If you're one of those Pollyannas who view straight-to-DVD movies as a time-saving modern convenience, hold off on viewing this until they make self-ejecting DVDs. That way you'll miss every frame of this excruciatingly formulaic comedy about a dorky young intern (Ben Gourley) at a law firm whose dreams of one day becoming a partner hinge on him transporting his boss' cute and annoying niece (Mila Kunis) and her pet pig cross-country. On the way, they'll meet a cross-section of free-spirited Americans (read: dumb, fat hicks) — the kind you'd want to shoot and then turn the gun on yourself if you had to stand and listen in a checkout aisle. Natch, these two get in a hot tub with 'em — and just watch as the vomit chunks fly by. (This would qualify as a spoiler alert but trust us, nothing is being spoiled here. Nothing.)

What's more, Gourley's qualifications for starring are obvious — he's also the writer and director. As lead nerd he tries out various types of whining, wearing nerdy glasses and parting hair in the middle, all of which he'll shed to signal getting the girl and in the process finding himself in big, obvious flashing neon letters! But his most serious lapse is not giving the starring role to professional cinematic dork John Heder, who's might've made this schlub semi-believable. Instead, Heder's squandered for marquee value as is Rutger Hauer (as the boss), who mostly appears in dream sequences and laughs like an evil genie when your wish that this movie would just be over never comes true. None of which will matter to the real target audience here, male Mila fans who watch That '70s Show with the sound down while moving their own little pet pigs ... uhhh, you know ... north and south. Joe Public, you're disgusting! —Serene Dominic

The Kingdom: Series 2
Koch Lorber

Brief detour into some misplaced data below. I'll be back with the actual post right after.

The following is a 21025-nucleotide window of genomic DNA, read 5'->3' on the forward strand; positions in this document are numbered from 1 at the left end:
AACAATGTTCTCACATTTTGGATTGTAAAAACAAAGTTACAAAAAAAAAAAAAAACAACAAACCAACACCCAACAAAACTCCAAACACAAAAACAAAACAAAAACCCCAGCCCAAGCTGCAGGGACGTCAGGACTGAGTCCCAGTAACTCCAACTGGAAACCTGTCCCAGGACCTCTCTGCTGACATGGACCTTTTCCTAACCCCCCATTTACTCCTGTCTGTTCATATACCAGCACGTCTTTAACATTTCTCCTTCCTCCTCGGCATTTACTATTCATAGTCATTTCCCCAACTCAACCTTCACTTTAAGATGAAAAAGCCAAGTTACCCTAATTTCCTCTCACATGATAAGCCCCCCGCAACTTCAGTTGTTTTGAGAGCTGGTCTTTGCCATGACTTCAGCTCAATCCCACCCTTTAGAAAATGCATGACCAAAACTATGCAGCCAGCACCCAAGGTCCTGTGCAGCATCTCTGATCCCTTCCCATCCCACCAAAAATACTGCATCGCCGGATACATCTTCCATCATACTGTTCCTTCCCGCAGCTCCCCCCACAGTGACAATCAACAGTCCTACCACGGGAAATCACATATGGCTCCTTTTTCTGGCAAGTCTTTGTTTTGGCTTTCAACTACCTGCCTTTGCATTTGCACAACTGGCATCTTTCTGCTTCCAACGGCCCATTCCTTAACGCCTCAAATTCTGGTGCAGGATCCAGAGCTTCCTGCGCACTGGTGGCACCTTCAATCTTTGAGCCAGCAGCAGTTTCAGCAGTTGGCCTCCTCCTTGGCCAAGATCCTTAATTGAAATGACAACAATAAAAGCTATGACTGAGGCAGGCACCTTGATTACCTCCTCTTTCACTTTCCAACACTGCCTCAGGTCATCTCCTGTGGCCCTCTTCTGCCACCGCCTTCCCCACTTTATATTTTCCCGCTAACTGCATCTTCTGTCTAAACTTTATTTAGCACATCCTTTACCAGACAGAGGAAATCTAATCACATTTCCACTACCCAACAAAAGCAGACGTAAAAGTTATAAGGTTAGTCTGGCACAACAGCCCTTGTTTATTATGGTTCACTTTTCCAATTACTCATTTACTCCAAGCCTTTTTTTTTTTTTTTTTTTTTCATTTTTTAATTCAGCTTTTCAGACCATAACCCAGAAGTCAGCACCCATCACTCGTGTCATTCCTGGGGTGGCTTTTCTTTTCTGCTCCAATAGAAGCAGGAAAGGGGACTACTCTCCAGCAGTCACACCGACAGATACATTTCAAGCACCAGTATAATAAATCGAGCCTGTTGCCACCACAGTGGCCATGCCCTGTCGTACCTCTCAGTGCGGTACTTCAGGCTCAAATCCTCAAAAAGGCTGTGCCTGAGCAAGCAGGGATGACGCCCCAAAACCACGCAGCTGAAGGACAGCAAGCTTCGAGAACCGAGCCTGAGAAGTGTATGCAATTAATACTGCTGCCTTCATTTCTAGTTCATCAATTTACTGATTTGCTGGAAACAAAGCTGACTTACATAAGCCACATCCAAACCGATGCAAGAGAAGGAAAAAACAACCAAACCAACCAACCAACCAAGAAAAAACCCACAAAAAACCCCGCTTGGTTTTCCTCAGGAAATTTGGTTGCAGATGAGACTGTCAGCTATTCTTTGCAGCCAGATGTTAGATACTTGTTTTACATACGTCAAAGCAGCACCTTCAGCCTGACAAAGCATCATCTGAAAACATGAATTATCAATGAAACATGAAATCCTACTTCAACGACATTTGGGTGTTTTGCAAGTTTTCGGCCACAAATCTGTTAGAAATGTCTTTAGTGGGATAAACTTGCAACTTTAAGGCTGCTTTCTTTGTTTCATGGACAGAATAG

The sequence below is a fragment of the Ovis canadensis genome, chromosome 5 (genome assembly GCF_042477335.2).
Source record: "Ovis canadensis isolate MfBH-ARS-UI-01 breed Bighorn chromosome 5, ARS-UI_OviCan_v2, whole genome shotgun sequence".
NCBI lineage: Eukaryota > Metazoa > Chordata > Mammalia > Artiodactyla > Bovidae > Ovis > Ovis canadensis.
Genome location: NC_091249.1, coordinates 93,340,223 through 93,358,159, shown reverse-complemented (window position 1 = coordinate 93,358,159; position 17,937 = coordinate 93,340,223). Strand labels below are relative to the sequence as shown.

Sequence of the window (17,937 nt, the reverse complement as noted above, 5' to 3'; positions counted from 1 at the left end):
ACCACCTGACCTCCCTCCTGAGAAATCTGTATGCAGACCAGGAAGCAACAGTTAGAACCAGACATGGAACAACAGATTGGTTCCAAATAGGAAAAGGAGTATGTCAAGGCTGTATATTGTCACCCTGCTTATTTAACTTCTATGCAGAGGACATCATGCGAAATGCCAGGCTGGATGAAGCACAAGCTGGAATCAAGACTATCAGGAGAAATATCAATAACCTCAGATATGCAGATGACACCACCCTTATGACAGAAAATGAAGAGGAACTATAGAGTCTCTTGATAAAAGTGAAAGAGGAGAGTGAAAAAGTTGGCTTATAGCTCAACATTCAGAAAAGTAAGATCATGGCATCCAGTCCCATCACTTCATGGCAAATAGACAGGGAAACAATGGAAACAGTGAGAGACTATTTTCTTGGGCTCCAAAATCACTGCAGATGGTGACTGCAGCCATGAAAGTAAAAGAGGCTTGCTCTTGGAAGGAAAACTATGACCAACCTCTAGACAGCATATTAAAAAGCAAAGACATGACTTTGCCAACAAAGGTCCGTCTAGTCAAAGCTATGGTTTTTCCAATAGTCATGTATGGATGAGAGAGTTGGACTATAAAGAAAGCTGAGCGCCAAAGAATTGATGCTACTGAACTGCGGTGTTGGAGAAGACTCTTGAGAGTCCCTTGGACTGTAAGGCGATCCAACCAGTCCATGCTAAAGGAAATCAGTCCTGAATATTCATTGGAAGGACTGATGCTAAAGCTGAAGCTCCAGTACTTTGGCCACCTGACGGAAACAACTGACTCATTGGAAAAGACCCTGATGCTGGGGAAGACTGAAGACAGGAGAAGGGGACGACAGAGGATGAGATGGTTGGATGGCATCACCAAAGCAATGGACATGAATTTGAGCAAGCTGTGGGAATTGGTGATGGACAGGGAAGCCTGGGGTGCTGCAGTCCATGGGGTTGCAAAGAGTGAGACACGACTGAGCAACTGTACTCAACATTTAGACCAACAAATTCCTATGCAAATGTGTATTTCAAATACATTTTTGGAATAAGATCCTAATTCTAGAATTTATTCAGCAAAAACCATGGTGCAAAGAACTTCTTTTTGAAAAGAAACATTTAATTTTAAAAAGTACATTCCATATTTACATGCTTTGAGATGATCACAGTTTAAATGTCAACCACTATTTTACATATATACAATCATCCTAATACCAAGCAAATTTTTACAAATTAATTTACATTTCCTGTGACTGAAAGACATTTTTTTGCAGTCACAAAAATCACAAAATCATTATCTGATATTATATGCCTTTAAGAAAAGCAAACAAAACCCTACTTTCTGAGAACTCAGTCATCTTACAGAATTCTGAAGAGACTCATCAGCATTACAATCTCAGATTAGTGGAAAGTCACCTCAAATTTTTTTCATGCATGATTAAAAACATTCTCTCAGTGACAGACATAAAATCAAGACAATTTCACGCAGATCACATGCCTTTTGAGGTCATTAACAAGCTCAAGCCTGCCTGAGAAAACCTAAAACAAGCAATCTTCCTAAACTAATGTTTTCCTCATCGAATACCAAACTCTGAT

In November 2005, Koch Lorber finally made available to U.S. customers the first part of Lars Von Trier's stunning TV mini-series, Riget (The Kingdom), nearly 10 years after it had appeared on Danish television. Though the release was undoubtedly a response to the buzz garnered by Kingdom Hospital (Stephen King's adaptation of the original series), it was nonetheless a welcome development. Previously available only on shoddy import DVDs — if it could be found at all — the series captivated Denmark's audiences in much the same way that Twin Peaks captured the imagination of U.S. viewers. And for fans and students of Lars Von Trier's work, it was that much more of a godsend. For in The Kingdom, one gets a concise and engrossing look at all that makes Von Trier such an engaging filmmaker: the experimentation, the (mostly dark) humor, the playful surrealism, the multiple plot threads, the rich (and often unsubtle) symbolism ... all jammed into an hour-long television episode. Series 2 is, as the name implies, the second installation of the mini-series, and it seamlessly continues the story begun in the first. To go into the plot is almost unnecessary; Von Trier uses the hospital backdrop as merely a canvas to paint various, semi-connected stories about ghosts, fast-growing babies, record-setting tumors and staff members in various states of insanity. While either installation of the series could be viewed separately — in fact, each episode stands well on its own — The Kingdom is best viewed in its eight-episode entirety, on a weekend when you've got nothing better to do than lose your mind. —Jason Ferguson